Wade Pfau Posts More New School Safe Withdrawal Rate Research

Wade Pfau, associate professor of economics at the National Graduate Institute for Economic Studies, has published additional New School safe withdrawal rate research. The new study is titled Withdrawal Rates, Saving Rates and Valuation-Based Asset Allocation.

Juicy Excerpt: While most everyone would agree that valuations matter, the question remains as to whether clients with a long-term outlook (such as those planning for retirement) can hope to act successfully on information about valuations. This article provides favorable evidence based on the historical record for long-term conservative investors to obtain improved retirement planning outcomes (lower savings rates, higher withdrawal rates) using valuation-based asset allocation strategies.

Comments

  1. what says

    Maybe a more realistic test scenario might be useful? Comparing two strategies in ~25%+ savings rate situations seems not useful.

  2. Rob says

    I don’t understand your comment, What.

    Are you able to explain what you mean when you say that it is “not useful”?

    Rob

  3. Rob says

    Okay. Thanks for your response.

    I understand that the saving statistics are shockingly poor. I don’t see that as constituting a justification for reporting what the historical data says about what works in stock investing inaccurately.

    The people who read Wade’s research are not saving zero, What. Maybe once in their lifetime they saved zero. But people with zero savings do not have money to invest and so they are not going to take time out of their day to read investment research.

    The people who take time to read investment research want to learn how to invest effectively. Anyone who suggests that it doesn’t matter whether investment research gets the numbers right or not is making a foolish claim.

    It’s a shocking reality that I even need to type these words out here. The claim that it doesn’t matter whether retirement studies get the numbers right or not is obviously foolish. Any human who finds himself or herself making such a statement needs to take a breather and try to figure out how he or she got on the wrong track.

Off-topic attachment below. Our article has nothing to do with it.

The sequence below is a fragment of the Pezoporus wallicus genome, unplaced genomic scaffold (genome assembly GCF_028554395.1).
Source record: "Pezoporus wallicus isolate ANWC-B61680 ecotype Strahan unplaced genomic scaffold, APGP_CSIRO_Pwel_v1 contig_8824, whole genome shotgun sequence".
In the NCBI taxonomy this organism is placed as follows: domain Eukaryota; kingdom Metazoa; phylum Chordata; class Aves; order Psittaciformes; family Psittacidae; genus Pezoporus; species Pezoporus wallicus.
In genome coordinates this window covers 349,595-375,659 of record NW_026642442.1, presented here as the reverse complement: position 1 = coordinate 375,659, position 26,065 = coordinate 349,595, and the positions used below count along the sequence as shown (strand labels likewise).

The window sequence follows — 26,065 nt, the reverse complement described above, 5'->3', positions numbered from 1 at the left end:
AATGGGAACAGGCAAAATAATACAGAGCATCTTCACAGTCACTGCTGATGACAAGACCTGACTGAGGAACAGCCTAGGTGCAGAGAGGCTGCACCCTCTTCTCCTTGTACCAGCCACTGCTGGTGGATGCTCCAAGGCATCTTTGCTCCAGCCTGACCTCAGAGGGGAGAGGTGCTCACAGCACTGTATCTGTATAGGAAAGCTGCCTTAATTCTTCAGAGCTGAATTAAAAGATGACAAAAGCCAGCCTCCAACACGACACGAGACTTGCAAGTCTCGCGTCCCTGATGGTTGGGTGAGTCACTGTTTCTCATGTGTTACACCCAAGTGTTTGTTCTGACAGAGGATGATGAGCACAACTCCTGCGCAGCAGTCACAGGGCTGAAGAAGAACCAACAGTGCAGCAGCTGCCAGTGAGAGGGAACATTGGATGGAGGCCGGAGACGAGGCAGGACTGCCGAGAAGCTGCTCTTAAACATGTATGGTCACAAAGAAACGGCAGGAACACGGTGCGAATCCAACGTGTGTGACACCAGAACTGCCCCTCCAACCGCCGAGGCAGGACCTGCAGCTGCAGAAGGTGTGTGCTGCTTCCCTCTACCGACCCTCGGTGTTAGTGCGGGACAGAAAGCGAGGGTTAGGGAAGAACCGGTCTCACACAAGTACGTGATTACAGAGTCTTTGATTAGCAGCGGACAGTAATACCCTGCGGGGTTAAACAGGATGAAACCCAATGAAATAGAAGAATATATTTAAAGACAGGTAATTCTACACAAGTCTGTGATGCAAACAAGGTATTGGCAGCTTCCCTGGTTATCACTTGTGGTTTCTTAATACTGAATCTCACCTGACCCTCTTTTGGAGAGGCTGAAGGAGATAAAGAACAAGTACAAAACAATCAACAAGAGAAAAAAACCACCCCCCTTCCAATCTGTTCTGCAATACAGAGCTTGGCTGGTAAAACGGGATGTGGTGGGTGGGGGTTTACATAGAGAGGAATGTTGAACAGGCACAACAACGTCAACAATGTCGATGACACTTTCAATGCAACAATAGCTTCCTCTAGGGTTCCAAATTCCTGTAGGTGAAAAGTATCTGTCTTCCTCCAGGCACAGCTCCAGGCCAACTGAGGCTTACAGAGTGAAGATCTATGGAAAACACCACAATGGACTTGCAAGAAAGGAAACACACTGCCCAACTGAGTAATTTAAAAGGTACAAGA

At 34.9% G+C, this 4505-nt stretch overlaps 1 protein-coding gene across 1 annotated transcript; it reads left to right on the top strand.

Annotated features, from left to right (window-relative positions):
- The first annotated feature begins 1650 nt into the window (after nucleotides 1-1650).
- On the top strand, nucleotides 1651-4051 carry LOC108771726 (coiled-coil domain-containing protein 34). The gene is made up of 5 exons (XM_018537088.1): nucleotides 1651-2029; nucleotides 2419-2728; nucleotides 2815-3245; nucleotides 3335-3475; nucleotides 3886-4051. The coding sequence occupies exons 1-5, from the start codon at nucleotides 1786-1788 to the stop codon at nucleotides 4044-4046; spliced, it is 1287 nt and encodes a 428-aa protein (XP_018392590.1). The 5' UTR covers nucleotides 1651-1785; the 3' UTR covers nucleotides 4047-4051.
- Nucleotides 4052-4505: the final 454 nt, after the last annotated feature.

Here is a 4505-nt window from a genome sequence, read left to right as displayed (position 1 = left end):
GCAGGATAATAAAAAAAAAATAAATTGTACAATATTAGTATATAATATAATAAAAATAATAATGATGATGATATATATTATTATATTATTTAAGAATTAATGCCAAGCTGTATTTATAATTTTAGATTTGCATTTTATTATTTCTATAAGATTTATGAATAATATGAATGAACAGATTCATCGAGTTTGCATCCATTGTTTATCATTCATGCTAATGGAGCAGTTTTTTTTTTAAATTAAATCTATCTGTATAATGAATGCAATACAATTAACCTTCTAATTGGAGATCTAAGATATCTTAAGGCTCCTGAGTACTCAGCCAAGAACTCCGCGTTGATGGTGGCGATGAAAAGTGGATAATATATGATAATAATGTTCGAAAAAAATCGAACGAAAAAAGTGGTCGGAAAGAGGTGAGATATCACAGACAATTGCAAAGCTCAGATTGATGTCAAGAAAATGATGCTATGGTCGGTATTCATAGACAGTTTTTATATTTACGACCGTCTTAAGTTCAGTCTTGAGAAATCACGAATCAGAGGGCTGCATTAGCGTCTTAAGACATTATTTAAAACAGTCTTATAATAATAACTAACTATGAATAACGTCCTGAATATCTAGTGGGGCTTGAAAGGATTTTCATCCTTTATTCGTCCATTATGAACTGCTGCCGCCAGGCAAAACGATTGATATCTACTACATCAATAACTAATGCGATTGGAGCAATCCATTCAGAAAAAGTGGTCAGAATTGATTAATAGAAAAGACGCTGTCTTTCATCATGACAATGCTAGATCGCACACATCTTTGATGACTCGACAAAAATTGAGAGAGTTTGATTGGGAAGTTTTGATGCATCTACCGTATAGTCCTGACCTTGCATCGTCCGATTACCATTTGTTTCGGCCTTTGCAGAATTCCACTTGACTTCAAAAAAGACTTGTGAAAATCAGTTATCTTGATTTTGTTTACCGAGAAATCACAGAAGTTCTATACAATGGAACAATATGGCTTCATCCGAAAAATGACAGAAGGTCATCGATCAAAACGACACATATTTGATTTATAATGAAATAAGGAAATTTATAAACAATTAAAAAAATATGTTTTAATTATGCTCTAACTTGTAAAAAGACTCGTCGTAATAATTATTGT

The purpose of retirement studies is to help people plan successful retirements. You obviously do not achieve that purpose when you get the numbers wildly wrong.

    Also, water is wet. I thought I should make note of that before uncertainty over the question causes some heated “controversy” to develop.

    Rob

  4. what says

    I am just saying, if the ‘solution’ Wade has to offer is a 25% savings rate then the ‘victims’ are doomed.

  5. Rob says

    Okay.

    I don’t think any of us are doomed. It’s important to understand that the national saving rate is an average. There are always some people saving at a multiple of that and some saving at a rate less than the average.

    Wade is helping us all out by looking at a number of possibilities. I can imagine people reading his work who are 100 percent capable of pulling off a 25 percent saving rate. I was saving at a rate far in excess of that in the years when I was seeking to be able to resign from my corporate job as quickly as possible.

    And, yes, there will be some who will not be able to save 25 percent. They can benefit from reading other sections of Wade’s study or other studies altogether. Or it may be that as s society we will find ways to help them out. Or it may be that people focusing on saving issues rather than investing issues will come up with entirely new ways of saving (hint — take a look at the name of this site) that will help these people turn things around.

    So long as Wade is putting forward powerful and good stuff, I don’t think we should find fault because he doesn’t solve every problem that ever existed with every sentence that appears in his studies. Let him do what he can! And let all the others chip in and do what they can too!

    My sincere take.

    Rob

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